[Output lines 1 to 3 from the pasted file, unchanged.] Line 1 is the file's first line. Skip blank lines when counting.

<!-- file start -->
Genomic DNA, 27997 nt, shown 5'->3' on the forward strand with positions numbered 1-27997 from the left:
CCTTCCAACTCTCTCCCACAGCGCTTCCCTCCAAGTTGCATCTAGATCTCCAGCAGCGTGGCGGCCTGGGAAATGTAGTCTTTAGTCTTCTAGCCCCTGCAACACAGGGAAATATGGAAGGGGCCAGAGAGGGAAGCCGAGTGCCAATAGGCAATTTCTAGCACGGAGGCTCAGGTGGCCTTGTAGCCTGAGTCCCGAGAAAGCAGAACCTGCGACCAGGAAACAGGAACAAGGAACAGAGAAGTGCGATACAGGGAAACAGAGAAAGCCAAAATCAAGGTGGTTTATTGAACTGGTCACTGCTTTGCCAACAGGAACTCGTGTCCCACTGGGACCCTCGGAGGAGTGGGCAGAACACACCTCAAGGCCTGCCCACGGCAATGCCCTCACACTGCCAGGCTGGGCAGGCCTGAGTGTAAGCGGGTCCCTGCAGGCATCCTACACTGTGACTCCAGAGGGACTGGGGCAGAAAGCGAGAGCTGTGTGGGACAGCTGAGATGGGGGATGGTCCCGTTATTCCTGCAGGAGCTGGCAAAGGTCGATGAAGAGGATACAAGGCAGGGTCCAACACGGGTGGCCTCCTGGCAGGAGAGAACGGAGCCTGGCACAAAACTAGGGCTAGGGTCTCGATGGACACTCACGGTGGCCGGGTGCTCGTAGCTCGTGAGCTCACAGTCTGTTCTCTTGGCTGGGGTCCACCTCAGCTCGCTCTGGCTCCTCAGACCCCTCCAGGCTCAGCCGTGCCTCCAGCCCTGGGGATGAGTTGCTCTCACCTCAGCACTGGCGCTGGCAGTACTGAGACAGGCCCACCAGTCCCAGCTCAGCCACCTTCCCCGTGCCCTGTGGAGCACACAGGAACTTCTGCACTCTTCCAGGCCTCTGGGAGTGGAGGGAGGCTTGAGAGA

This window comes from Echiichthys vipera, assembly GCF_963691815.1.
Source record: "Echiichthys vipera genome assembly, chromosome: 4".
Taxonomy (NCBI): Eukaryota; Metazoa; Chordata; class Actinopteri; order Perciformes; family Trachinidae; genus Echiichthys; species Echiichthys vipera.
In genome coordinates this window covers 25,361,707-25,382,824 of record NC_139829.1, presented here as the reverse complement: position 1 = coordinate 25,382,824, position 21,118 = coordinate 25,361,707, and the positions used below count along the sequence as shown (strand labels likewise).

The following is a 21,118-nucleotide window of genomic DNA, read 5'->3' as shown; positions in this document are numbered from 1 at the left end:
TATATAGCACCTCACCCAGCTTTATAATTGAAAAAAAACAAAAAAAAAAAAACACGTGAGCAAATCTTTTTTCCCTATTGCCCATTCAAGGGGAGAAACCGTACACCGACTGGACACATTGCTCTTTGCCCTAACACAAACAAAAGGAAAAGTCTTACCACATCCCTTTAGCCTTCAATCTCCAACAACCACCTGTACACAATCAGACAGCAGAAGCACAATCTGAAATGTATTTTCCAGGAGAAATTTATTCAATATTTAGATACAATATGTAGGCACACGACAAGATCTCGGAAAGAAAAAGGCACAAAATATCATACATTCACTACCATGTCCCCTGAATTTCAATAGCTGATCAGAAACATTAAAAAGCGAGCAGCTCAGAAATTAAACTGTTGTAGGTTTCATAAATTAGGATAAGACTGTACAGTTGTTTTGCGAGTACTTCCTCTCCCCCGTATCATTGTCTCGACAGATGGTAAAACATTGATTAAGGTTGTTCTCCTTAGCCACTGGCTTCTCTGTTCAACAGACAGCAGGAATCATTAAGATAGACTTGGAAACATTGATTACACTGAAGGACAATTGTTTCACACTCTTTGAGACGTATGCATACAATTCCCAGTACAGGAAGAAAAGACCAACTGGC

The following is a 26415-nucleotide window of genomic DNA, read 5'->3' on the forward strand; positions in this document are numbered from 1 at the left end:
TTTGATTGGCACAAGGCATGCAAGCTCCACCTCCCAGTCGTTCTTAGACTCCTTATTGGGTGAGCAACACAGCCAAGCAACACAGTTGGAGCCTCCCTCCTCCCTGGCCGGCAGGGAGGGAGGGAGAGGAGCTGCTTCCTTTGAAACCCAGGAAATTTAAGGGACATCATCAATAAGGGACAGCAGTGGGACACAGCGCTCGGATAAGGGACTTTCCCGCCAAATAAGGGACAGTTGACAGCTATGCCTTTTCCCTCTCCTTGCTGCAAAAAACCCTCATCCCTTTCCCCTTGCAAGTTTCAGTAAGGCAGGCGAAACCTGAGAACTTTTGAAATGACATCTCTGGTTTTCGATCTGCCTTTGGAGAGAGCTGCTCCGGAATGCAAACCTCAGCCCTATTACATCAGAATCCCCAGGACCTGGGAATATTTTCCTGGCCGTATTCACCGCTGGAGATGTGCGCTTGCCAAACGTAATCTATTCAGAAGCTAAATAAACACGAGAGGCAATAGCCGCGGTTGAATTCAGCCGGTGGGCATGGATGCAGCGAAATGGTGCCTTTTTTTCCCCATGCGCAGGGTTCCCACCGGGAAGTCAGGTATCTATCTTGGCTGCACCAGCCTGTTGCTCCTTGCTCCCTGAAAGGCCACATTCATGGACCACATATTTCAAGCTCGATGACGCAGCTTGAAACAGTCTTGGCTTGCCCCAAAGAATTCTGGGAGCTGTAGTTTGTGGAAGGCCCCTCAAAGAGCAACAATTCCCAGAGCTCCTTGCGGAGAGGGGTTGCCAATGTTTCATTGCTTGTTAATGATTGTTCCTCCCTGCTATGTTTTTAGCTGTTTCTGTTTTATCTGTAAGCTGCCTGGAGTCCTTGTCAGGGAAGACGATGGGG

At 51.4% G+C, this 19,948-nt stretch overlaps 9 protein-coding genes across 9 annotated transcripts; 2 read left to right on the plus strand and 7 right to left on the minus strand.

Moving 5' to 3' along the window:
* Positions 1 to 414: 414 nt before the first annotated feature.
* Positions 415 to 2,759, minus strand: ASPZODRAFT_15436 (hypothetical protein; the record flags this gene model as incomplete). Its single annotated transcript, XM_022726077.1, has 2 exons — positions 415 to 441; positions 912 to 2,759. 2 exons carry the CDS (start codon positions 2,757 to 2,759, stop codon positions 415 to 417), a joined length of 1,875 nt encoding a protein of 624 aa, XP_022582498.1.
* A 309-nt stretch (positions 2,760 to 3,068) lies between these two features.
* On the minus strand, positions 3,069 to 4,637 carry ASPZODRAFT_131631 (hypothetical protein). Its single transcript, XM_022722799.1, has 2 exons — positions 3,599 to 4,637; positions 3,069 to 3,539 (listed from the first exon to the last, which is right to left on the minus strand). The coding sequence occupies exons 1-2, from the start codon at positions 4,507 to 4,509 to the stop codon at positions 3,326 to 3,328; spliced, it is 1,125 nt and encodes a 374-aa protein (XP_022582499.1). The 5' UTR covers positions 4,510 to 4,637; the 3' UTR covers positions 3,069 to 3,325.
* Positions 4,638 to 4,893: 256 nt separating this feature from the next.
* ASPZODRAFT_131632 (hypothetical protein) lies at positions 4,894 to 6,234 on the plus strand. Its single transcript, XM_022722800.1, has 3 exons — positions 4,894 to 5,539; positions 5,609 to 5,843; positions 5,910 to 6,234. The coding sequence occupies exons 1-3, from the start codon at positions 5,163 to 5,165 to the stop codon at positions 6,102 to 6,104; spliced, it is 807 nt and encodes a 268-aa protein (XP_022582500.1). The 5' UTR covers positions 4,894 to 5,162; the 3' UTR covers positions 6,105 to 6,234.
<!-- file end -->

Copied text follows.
Genomic DNA, 27997 nt, shown 5'->3' on the forward strand with positions numbered 1-27997 from the left:
CCTTCCAACTCTCTCCCACAGCGCTTCCCTCCAAGTTGCATCTAGATCTCCAGCAGCGTGGCGGCCTGGGAAATGTAGTCTTTAGTCTTCTAGCCCCTGCAACACAGGGAAATATGGAAGGGGCCAGAGAGGGAAGCCGAGTGCCAATAGGCAATTTCTAGCACGGAGGCTCAGGTGGCCTTGTAGCCTGAGTCCCGAGAAAGCAGAACCTGCGACCAGGAAACAGGAACAAGGAACAGAGAAGTGCGATACAGGGAAACAGAGAAAGCCAAAATCAAGGTGGTTTATTGAACTGGTCACTGCTTTGCCAACAGGAACTCGTGTCCCACTGGGACCCTCGGAGGAGTGGGCAGAACACACCTCAAGGCCTGCCCACGGCAATGCCCTCACACTGCCAGGCTGGGCAGGCCTGAGTGTAAGCGGGTCCCTGCAGGCATCCTACACTGTGACTCCAGAGGGACTGGGGCAGAAAGCGAGAGCTGTGTGGGACAGCTGAGATGGGGGATGGTCCCGTTATTCCTGCAGGAGCTGGCAAAGGTCGATGAAGAGGATACAAGGCAGGGTCCAACACGGGTGGCCTCCTGGCAGGAGAGAACGGAGCCTGGCACAAAACTAGGGCTAGGGTCTCGATGGACACTCACGGTGGCCGGGTGCTCGTAGCTCGTGAGCTCACAGTCTGTTCTCTTGGCTGGGGTCCACCTCAGCTCGCTCTGGCTCCTCAGACCCCTCCAGGCTCAGCCGTGCCTCCAGCCCTGGGGATGAGTTGCTCTCACCTCAGCACTGGCGCTGGCAGTACTGAGACAGGCCCACCAGTCCCAGCTCAGCCACCTTCCCCGTGCCCTGTGGAGCACACAGGAACTTCTGCACTCTTCCAGGCCTCTGGGAGTGGAGGGAGGCTTGAGAGA

This window comes from Echiichthys vipera, assembly GCF_963691815.1.